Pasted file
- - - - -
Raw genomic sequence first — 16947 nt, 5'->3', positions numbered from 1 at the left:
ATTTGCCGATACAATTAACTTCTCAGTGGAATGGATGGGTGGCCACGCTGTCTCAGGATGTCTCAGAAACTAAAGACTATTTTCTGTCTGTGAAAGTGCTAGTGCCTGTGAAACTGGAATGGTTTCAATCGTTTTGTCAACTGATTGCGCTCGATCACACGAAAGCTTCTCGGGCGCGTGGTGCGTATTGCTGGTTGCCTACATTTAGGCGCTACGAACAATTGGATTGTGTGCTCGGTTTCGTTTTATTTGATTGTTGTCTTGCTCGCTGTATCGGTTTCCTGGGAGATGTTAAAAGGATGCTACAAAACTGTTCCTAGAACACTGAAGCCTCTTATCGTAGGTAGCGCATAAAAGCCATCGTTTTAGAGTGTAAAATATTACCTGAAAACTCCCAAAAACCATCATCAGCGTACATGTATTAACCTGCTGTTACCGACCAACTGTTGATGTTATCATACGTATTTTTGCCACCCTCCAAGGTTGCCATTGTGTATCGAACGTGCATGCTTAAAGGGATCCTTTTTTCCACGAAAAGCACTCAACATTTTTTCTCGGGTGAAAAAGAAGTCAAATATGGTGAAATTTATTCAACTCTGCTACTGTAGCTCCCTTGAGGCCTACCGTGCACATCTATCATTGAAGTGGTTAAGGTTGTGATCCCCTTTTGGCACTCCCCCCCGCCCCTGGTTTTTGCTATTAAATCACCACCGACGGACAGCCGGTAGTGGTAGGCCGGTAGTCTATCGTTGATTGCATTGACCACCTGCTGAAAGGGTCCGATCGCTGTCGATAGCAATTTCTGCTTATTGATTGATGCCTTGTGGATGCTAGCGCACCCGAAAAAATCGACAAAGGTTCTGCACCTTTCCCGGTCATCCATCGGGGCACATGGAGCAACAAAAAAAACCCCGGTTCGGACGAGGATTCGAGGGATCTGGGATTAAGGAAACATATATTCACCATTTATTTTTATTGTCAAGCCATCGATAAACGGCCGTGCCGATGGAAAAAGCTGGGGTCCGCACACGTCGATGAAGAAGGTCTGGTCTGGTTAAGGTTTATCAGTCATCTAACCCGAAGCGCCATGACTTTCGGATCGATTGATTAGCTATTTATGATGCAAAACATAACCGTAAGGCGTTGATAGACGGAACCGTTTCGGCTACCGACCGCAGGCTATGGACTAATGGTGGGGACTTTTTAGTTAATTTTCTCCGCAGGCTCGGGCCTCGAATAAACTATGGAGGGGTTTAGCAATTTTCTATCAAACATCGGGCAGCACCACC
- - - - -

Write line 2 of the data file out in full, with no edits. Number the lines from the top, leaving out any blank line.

ATTTGCCGATACAATTAACTTCTCAGTGGAATGGATGGGTGGCCACGCTGTCTCAGGATGTCTCAGAAACTAAAGACTATTTTCTGTCTGTGAAAGTGCTAGTGCCTGTGAAACTGGAATGGTTTCAATCGTTTTGTCAACTGATTGCGCTCGATCACACGAAAGCTTCTCGGGCGCGTGGTGCGTATTGCTGGTTGCCTACATTTAGGCGCTACGAACAATTGGATTGTGTGCTCGGTTTCGTTTTATTTGATTGTTGTCTTGCTCGCTGTATCGGTTTCCTGGGAGATGTTAAAAGGATGCTACAAAACTGTTCCTAGAACACTGAAGCCTCTTATCGTAGGTAGCGCATAAAAGCCATCGTTTTAGAGTGTAAAATATTACCTGAAAACTCCCAAAAACCATCATCAGCGTACATGTATTAACCTGCTGTTACCGACCAACTGTTGATGTTATCATACGTATTTTTGCCACCCTCCAAGGTTGCCATTGTGTATCGAACGTGCATGCTTAAAGGGATCCTTTTTTCCACGAAAAGCACTCAACATTTTTTCTCGGGTGAAAAAGAAGTCAAATATGGTGAAATTTATTCAACTCTGCTACTGTAGCTCCCTTGAGGCCTACCGTGCACATCTATCATTGAAGTGGTTAAGGTTGTGATCCCCTTTTGGCACTCCCCCCCGCCCCTGGTTTTTGCTATTAAATCACCACCGACGGACAGCCGGTAGTGGTAGGCCGGTAGTCTATCGTTGATTGCATTGACCACCTGCTGAAAGGGTCCGATCGCTGTCGATAGCAATTTCTGCTTATTGATTGATGCCTTGTGGATGCTAGCGCACCCGAAAAAATCGACAAAGGTTCTGCACCTTTCCCGGTCATCCATCGGGGCACATGGAGCAACAAAAAAAACCCCGGTTCGGACGAGGATTCGAGGGATCTGGGATTAAGGAAACATATATTCACCATTTATTTTTATTGTCAAGCCATCGATAAACGGCCGTGCCGATGGAAAAAGCTGGGGTCCGCACACGTCGATGAAGAAGGTCTGGTCTGGTTAAGGTTTATCAGTCATCTAACCCGAAGCGCCATGACTTTCGGATCGATTGATTAGCTATTTATGATGCAAAACATAACCGTAAGGCGTTGATAGACGGAACCGTTTCGGCTACCGACCGCAGGCTATGGACTAATGGTGGGGACTTTTTAGTTAATTTTCTCCGCAGGCTCGGGCCTCGAATAAACTATGGAGGGGTTTAGCAATTTTCTATCAAACATCGGGCAGCACCACC